Mayor Martin J. Walsh is wading into the contentious fight over renters’ rights in Boston, proposing new rules that he hopes will protect tenants from unreasonable evictions without unfairly tying the hands of landlords.
The bill, unveiled Monday, would bar most landlords from clearing buildings all at once, a practice housing advocates say is increasingly common in fast-changing neighborhoods such as East Boston and Egleston Square.
It would allow evictions for eight specific reasons, including failing to pay rent, property damage, and illegal activity, and require notification to the city within two days.
Tenants’ groups have been pushing for a “just cause eviction law” for more than a year amid growing concern that working-class Bostonians are being priced out of the city.
The mayor’s approach faces fierce opposition from the same landlord groups and developers that Walsh is pushing to build more housing, which he says is needed to tackle Boston’s high cost of living.
City officials say they’re trying to walk a fine line with the plan, protecting renters from displacement without squelching new development. And they acknowledge their plan, which will need votes from both the City Council and state Legislature, has a tough path to approval.
“We’re aware that not everyone is going to be happy with this,” Sheila Dillon, the city’s housing chief, said in an interview. “The real estate community is going to have a lot to say. Tenant advocates are going to have a lot to say. We hope the mayor’s office can help broker those conversations and come up with a bill that can pass at both the city and the state.”
The law would fall well short of rent-control provisions that cover many apartments in other pricey big cities such as San Francisco, New York, and Los Angeles.
Massachusetts voters outlawed rent control in 1994, and city officials said they were doubtful that a local rent control measure in Boston would win the necessary votes on Beacon Hill.
Walsh’s proposal needs state approval because it is more stringent than Massachusetts’ existing eviction laws.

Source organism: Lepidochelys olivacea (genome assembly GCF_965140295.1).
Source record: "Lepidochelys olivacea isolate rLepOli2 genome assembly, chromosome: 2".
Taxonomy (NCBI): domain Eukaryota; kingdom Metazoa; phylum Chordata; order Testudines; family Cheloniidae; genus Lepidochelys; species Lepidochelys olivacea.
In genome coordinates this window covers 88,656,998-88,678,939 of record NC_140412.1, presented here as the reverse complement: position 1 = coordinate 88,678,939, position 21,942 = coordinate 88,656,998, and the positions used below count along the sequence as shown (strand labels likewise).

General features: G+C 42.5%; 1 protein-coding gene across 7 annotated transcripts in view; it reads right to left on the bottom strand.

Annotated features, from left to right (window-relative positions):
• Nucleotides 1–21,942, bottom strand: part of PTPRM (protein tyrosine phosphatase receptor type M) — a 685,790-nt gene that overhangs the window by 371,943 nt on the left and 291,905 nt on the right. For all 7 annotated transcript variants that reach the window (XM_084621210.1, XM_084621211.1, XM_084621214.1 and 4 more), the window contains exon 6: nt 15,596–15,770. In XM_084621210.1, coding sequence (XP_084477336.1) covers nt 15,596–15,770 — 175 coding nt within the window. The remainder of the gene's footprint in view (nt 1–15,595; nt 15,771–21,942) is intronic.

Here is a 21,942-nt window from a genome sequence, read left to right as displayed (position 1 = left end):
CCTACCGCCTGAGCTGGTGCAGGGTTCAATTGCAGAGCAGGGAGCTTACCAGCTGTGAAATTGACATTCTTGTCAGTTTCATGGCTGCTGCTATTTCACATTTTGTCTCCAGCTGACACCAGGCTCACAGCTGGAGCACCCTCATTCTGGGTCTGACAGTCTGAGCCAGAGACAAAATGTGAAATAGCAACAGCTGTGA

In a city where nearly two-thirds of households rent, the eviction law debate has been simmering for more than a year.
Tenant groups have been holding rallies and lobbying City Council members, while landlord groups have organized a campaign of their own.
Both sides came to City Hall in March for a council hearing that lasted 4½ hours.
Walsh had stayed out of the fray, until now. His involvement, and a bill that matches much of what housing advocates have been pushing, is welcome, said Kathy Brown, coordinator at the Boston Tenants Coalition.
“There’s definitely support, but a lot of people wanted to wait and see what [Walsh] said,” she said. “We hope the mayor will help push this through.”
Real estate groups welcomed Walsh’s involvement, too, but they said specifics of his proposal leave a lot to be desired.
Massachusetts law already has strong protections for renters, said Jeffrey Turk, an attorney who represents large landlords. Adding more will likely just drag out legitimate evictions.
“It’s already extremely difficult being a landlord in this city,” he said. “This is just going to make it even more untenable.”
City officials say they think the biggest impact could come from rules that would require landlords to notify the city within two days of filing for an eviction. That will give housing counselors more time to contact tenants, notify them of their rights, and perhaps work out an agreement that helps them stay in their homes.
“Sometimes, if we have time and the process slows down, we can negotiate something between the tenant and the landlord,” said Lydia Edwards, who runs the city Office of Housing Stability. “We want to [start that] as early as we can.”
The notifications would also help the city track eviction activity across neighborhoods nearly in real time, Edwards noted, something it can’t now do.
In a sign of their tempered ambitions, housing advocates have already backed off a requirement for mediation in cases where landlords want to increase rents by 5 percent or more.
Walsh’s plan, they said, is a modest proposal designed to prevent the most egregious evictions.
“If a landlord wants to increase the rent, there’s nothing stopping them from doing that,” said Steve Meacham, an organizing coordinator at tenants-rights group City Life/Vida Urbana. “This is a pretty mild demand.”
But opponents don’t see it that way.
To Skip Schloming, executive director of the Small Property Owners Association, even this innocuous-seeming bill is a step back toward rent control and could squash many landlords — and real estate investment — in the city. He and his members, he said, are girding for a battle.
“In my opinion it’s just very, very bad,” Schloming said. “We’ll be fighting it as strongly as we can.”